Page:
...more
Kate
A friend recommended this book a few years ago, and I've had my eye out for it since. Finally found it in a used bookstore a few weeks ago.

So. I definitely slept with the bedroom door locked while I read this. Similar to Mindhunter: Inside the FBI's Elite Serial Crime Unit, as I recall it, but more coherent. Will appeal to those who, like me, have a morbid interest in serial killers. Also kind of a cautionary tale--"don't trust anyone" is the basic moral. The book was very informative, and the a
...more
Sean
Apr 27, 2008 Sean rated it 3 of 5 stars  ·  review of another edition
Recommends it for: criminology enthusiasts, etc.
I enjoyed the content of this book but the way it was written kind of annoyed me at points... It kind of read like a laundry list of Ressler's accomplishments, which, while impressive, made it a little banal at times. A lot of cliched phrases like "As the reader knows..." made me cringe as an English major. I think the book's content and message - it's basically a case for why the minds of serial killers should be studied further in order to prevent future crimes - was extremely interesting, but ...more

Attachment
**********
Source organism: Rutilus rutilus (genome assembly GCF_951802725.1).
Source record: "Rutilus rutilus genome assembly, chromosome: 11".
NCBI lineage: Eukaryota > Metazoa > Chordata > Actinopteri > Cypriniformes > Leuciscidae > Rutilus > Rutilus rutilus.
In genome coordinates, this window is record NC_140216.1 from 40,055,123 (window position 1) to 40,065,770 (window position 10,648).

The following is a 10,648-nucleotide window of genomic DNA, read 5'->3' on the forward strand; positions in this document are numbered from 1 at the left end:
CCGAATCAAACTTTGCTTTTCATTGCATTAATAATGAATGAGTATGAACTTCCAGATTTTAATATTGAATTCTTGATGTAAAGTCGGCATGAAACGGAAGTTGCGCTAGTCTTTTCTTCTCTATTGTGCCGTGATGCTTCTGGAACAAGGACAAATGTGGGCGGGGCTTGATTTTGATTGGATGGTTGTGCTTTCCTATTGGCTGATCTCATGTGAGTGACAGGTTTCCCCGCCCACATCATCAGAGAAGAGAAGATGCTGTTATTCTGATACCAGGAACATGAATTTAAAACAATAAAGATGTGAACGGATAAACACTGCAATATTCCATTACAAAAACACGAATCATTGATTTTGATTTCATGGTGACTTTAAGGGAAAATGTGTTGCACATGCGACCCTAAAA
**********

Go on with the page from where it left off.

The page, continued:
Laura Gurrin
If you have an interest in serial killers (no comment), this book is the definitive guide of the practice popularly known as 'profiling' - using various clues about the crime and the victims, to determine likely information about the killer. The author, Robert Ressler, was one of the early founders of the FBI's Behavioral Science Unit, and this book lays out a lot of the categories and indicators which have become associated with profiling (organized/disorganized killers, childhood bedwetting an ...more
Joe Roz
Nov 29, 2014 Joe Roz rated it 5 of 5 stars  ·  review of another edition
Recommends it for: true crime, serial killer, fbi criminal profiling fans
Great book. Very nice read for fans of true crime, serial killers, criminal profiling, and fbi. Also a pretty good memoir mixed in.
stephanie